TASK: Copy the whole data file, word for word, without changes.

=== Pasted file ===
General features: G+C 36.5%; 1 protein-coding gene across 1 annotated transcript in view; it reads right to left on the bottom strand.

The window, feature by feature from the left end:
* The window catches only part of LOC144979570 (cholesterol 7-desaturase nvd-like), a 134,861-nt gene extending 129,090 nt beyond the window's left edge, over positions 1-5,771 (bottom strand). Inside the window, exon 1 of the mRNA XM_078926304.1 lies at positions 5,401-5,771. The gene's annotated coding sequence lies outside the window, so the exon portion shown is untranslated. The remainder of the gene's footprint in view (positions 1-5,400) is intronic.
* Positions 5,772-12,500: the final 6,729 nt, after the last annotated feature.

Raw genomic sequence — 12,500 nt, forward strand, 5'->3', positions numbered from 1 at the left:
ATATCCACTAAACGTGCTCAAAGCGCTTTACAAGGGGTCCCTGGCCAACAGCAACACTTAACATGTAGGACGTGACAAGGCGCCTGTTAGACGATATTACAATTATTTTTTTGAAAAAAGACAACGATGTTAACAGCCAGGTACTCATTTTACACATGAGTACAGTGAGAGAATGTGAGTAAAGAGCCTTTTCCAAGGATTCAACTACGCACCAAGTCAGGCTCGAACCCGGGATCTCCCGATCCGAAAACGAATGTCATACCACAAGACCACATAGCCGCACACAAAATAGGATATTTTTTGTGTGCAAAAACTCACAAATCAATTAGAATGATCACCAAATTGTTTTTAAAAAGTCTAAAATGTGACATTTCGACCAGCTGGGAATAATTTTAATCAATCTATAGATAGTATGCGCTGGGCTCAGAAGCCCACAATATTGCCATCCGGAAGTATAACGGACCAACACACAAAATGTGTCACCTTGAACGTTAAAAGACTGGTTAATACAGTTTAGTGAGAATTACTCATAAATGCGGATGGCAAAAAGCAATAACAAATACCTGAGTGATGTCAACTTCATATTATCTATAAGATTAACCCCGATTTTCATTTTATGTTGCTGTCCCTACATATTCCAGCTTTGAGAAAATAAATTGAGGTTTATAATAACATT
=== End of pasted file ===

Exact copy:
General features: G+C 36.5%; 1 protein-coding gene across 1 annotated transcript in view; it reads right to left on the bottom strand.

The window, feature by feature from the left end:
* The window catches only part of LOC144979570 (cholesterol 7-desaturase nvd-like), a 134,861-nt gene extending 129,090 nt beyond the window's left edge, over positions 1-5,771 (bottom strand). Inside the window, exon 1 of the mRNA XM_078926304.1 lies at positions 5,401-5,771. The gene's annotated coding sequence lies outside the window, so the exon portion shown is untranslated. The remainder of the gene's footprint in view (positions 1-5,400) is intronic.
* Positions 5,772-12,500: the final 6,729 nt, after the last annotated feature.

Raw genomic sequence — 12,500 nt, forward strand, 5'->3', positions numbered from 1 at the left:
ATATCCACTAAACGTGCTCAAAGCGCTTTACAAGGGGTCCCTGGCCAACAGCAACACTTAACATGTAGGACGTGACAAGGCGCCTGTTAGACGATATTACAATTATTTTTTTGAAAAAAGACAACGATGTTAACAGCCAGGTACTCATTTTACACATGAGTACAGTGAGAGAATGTGAGTAAAGAGCCTTTTCCAAGGATTCAACTACGCACCAAGTCAGGCTCGAACCCGGGATCTCCCGATCCGAAAACGAATGTCATACCACAAGACCACATAGCCGCACACAAAATAGGATATTTTTTGTGTGCAAAAACTCACAAATCAATTAGAATGATCACCAAATTGTTTTTAAAAAGTCTAAAATGTGACATTTCGACCAGCTGGGAATAATTTTAATCAATCTATAGATAGTATGCGCTGGGCTCAGAAGCCCACAATATTGCCATCCGGAAGTATAACGGACCAACACACAAAATGTGTCACCTTGAACGTTAAAAGACTGGTTAATACAGTTTAGTGAGAATTACTCATAAATGCGGATGGCAAAAAGCAATAACAAATACCTGAGTGATGTCAACTTCATATTATCTATAAGATTAACCCCGATTTTCATTTTATGTTGCTGTCCCTACATATTCCAGCTTTGAGAAAATAAATTGAGGTTTATAATAACATT